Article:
GOODWIN: I don't think it will be a confrontation, but I think Obama is going to come away, I think, somewhat stunned by the energy and the commitment of the troops and the commanders for a battle that he's effectively declared isn't important and was a mistake.

DOBBS: Well, has now declared. This is a new development. Has now declared.

ED ROLLINS, FMR HUCKABEE CAMPAIGN MGR: Well, equally as important. He's already restated his former position that first he's going to go to fact-finding, go to Iraq, hear what the commanders on the ground said. And now last week, because the Democrats are beating him up because he moved a little bit to the center, that he's back to his old position again of pull out, pull out now and drop the weapons and run.

I think he's going to have the same experience most high school kids have when they go to Europe for the first time. It'll be exciting. I'm not sure he'll learn very much. And I think that it's going to turn out to be a campaign show and it may not be a very good one.

ZIMMERMAN: Let's just point out, of course, strategically; Democrats have got to overcome the national security issue, like Republicans have, like McCain does on the economy. But the reality here is that Barack Obama, I'm sorry to disillusion you, Michael, has met with them Petraeus, had met with our military leaders at Congressional hearings, it's John McCain who hasn't had hearings in Afghanistan.

DOBBS: No, he hasn't met with general Petraeus.

ZIMMERMAN: I think he -- Petraeus testified in front of his Senate committee, I believe he did.

GOODWIN: You give a speech, ask a question and then leave.

ZIMMERMAN: No, I think in face he engaged in...

DOBBS: If you want to call that a meeting.

ZIMMERMAN: But the important point is Barack Obama's shown a much more pragmatic approach to address the Iraq war and the Afghanistan war...

DOBBS: So, (INAUDIBLE) open this up to how many hearings have been held, think of the engagement that Senator McCain can brag of. I mean...

ZIMMERMAN: Oh, absolutely. But the more important point is John McCain has changed his mind and now supports the Obama position of sending troops into Afghanistan because they're needed there to fight the Taliban and to fight al Qaeda...

DOBBS: Wait a minute, I got to interrupt you, because this is important to me personally, because when somebody says something that Senator Phil Graham, former Senator Phil Graham says about the American people, namely that they're a bunch of whiners -- I want to interrupt with this news just in to CNN. And I hate to take this personally, but I do. I have to announce that the McCain campaign has just announced that the former Senator Phil Graham is stepping down from the McCain campaign.

GOODWIN: Friday night bad news.

DOBBS: Yeah, well you know, that's -- I happen to look at that as great news.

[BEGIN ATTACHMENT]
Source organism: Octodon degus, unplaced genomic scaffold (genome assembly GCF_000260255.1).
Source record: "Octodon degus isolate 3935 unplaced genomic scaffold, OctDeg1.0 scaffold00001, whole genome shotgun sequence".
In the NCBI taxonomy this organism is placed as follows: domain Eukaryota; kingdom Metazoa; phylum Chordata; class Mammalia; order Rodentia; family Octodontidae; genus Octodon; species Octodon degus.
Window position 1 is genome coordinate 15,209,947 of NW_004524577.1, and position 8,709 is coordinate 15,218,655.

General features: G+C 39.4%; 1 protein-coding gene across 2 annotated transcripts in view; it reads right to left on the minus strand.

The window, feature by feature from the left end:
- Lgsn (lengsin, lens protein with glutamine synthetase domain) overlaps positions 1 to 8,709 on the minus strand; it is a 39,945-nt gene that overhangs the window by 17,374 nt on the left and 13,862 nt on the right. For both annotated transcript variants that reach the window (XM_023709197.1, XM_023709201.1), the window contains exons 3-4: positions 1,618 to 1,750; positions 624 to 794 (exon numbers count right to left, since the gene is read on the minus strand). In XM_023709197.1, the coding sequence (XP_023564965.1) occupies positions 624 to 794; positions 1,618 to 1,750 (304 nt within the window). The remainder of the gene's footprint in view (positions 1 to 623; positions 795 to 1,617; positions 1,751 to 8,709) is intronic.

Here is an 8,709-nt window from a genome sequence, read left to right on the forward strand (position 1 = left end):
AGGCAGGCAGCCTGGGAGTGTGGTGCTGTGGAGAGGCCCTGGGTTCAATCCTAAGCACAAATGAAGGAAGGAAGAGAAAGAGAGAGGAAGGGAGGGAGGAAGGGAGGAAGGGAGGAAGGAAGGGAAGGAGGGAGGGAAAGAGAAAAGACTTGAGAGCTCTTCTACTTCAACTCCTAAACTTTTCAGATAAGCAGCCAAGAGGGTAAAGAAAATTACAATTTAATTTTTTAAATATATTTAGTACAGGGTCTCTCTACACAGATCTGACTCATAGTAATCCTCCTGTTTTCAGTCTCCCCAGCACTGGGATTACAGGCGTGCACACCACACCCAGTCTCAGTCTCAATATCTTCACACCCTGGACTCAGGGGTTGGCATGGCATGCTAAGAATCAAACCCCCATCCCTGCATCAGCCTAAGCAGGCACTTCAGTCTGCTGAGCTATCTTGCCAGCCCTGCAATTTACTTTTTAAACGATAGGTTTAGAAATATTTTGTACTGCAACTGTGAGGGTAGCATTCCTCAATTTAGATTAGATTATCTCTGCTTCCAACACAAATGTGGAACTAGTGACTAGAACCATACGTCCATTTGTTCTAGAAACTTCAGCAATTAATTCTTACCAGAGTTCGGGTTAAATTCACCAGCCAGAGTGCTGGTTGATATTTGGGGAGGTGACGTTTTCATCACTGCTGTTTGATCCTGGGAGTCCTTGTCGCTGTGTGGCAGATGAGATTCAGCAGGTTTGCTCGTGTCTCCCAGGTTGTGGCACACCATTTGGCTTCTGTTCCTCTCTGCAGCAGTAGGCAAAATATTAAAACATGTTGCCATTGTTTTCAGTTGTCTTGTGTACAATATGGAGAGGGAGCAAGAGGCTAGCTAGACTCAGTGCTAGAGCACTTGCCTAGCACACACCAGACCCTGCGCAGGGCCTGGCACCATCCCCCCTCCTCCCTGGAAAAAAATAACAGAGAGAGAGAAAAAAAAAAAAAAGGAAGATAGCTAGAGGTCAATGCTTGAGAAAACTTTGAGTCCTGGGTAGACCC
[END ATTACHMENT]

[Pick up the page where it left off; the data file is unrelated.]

GOODWIN: Right, I know, but...

DOBBS: Because anyone who talks about the American people that way shouldn't have been kept in that campaign, Ed, in my opinion, two seconds.

ROLLIN: I never would have to begin with. Remember he was the architect of the Enron deregulation program while his wife was sitting on the board.

DOBBS: He was also vice chairman of the investment bank, UBS, which is being investigated, which is now shutting down its Swiss banking accounts for some estimated 19,000 accounts, in which billions of dollars are expected to have been denied the U.S. Treasury as a result. I don't want to hear from this man again. I really don't.

ROLLINS: Well, the only problem, tough, is he's the one guy who John McCain has listened to on the economy for a long period of time, so you know...

DOBBS: You think that's a problem? This guy -- you think this guy...

ROLLINS: No, no, no. I'm saying the problem is McCain, who needs very strong people...

DOBBS: Well, maybe he'll find...

ROLLINS: That's my point. My point...

DOBBS: He could go out and get a sophomore in high school and get better judgment.

ROLLINS: He needs to get better judgment. And this is more -- you know, this is just not an aide, he was the national chairman, he was the chairman of this committee, he has been from the beginning and was going to be the treasury secretary.

GOODWIN: Well, and I -- I mean, I don't know...

DOBBS: That's scary. Henry Paulson, right now. That would be a great way to step it up. Phil graham, for crying out loud.

GOODWIN: This may well be about the whiners thing or it may be about UBS. I mean, don't forget what happened this week in the Senate, just yesterday. So, that may be some connection here, we don't know...

DOBBS: I'm going to assume it's because this man had the temerity to accuse the American people of being whiners. That is not the kind of fellow that -- well, as a fellow Texan, I'll put it this way -- no, better not put it that way. Yes Robert, say something nice about Obama...


ZIMMERMAN: First I want to thank the McCain campaign for making this announcement right now. But the important point is the fact that it took this long, I think, says...